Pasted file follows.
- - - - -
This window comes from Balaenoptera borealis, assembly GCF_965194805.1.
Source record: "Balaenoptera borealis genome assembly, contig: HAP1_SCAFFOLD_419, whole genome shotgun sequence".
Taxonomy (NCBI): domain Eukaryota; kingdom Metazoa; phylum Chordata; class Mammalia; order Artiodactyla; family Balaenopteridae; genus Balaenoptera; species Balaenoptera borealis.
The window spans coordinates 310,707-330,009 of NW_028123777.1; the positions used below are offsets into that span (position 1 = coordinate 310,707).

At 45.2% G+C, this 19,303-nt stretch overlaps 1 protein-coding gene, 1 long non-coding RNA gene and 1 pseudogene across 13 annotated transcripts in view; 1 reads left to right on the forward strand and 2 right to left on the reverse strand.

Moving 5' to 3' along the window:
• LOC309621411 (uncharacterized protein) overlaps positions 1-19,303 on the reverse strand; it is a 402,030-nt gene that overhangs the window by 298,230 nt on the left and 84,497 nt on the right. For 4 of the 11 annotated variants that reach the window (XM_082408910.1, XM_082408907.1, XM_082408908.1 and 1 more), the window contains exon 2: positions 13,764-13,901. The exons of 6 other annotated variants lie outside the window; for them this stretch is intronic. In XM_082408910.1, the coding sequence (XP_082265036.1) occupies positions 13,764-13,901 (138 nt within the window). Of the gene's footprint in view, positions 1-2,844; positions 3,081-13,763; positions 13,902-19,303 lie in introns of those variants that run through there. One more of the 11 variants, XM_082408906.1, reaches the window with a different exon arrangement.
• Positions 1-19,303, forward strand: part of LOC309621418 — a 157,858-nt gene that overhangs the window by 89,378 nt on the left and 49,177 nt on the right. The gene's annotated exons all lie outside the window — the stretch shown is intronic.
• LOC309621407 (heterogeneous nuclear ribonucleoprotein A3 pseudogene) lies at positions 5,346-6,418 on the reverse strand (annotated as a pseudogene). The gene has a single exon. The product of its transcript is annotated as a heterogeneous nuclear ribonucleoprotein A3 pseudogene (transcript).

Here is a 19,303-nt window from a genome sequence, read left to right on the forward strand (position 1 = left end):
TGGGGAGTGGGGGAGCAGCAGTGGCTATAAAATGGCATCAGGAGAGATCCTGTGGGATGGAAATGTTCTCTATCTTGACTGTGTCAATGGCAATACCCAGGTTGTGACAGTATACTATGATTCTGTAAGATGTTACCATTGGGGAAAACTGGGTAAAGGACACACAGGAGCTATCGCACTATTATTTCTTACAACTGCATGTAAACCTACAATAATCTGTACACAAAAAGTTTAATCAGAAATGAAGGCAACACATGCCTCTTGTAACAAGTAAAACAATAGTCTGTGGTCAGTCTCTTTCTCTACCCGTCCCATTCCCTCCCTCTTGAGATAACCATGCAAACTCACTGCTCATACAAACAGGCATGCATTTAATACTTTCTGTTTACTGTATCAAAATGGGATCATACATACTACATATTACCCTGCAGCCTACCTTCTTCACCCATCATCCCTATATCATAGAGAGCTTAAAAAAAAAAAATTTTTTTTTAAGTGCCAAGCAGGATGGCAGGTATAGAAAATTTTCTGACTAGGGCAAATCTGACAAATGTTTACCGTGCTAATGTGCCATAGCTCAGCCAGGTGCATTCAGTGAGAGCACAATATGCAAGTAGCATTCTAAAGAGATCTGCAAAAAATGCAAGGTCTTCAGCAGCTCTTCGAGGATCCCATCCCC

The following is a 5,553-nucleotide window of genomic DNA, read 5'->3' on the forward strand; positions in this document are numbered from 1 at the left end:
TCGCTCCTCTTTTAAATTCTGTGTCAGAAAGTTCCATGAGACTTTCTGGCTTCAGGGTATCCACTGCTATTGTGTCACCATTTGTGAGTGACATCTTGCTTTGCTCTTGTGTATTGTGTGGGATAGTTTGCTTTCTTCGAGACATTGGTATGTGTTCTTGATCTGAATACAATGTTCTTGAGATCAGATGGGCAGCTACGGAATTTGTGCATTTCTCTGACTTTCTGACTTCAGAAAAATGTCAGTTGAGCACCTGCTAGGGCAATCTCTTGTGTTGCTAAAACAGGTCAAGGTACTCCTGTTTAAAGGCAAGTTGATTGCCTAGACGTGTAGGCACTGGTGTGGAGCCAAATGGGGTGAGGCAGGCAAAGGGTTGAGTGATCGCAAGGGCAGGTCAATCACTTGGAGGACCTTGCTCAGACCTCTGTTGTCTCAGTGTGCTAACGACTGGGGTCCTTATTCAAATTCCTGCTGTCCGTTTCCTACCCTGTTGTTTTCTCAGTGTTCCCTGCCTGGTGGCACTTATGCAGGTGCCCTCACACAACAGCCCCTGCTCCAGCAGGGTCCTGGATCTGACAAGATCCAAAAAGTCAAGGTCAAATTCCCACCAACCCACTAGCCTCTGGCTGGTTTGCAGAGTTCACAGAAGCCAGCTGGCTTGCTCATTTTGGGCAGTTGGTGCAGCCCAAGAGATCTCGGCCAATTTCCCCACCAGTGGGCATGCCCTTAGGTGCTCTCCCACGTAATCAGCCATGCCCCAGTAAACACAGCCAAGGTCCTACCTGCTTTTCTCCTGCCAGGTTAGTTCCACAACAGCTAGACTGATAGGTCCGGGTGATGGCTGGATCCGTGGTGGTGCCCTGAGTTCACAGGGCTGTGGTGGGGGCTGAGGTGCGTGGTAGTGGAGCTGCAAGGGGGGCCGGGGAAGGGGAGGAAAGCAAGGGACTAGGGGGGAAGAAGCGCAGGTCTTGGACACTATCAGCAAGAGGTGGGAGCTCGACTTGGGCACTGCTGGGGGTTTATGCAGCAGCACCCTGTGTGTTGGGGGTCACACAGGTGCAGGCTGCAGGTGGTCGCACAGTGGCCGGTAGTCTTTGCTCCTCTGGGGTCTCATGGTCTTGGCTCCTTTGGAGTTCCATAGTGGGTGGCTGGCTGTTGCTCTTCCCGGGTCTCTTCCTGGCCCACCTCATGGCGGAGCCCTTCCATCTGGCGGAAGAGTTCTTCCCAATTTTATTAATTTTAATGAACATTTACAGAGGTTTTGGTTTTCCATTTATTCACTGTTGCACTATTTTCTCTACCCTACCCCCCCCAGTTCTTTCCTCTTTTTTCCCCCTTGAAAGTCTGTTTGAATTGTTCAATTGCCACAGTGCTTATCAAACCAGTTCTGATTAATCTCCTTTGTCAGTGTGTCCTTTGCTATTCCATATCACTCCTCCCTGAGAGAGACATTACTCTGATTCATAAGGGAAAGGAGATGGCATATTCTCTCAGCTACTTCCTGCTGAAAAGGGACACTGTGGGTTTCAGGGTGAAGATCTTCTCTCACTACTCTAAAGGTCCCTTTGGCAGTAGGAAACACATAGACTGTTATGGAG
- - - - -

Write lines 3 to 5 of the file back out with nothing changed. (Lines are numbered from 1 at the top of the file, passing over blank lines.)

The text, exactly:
Taxonomy (NCBI): domain Eukaryota; kingdom Metazoa; phylum Chordata; class Mammalia; order Artiodactyla; family Balaenopteridae; genus Balaenoptera; species Balaenoptera borealis.
The window spans coordinates 310,707-330,009 of NW_028123777.1; the positions used below are offsets into that span (position 1 = coordinate 310,707).

At 45.2% G+C, this 19,303-nt stretch overlaps 1 protein-coding gene, 1 long non-coding RNA gene and 1 pseudogene across 13 annotated transcripts in view; 1 reads left to right on the forward strand and 2 right to left on the reverse strand.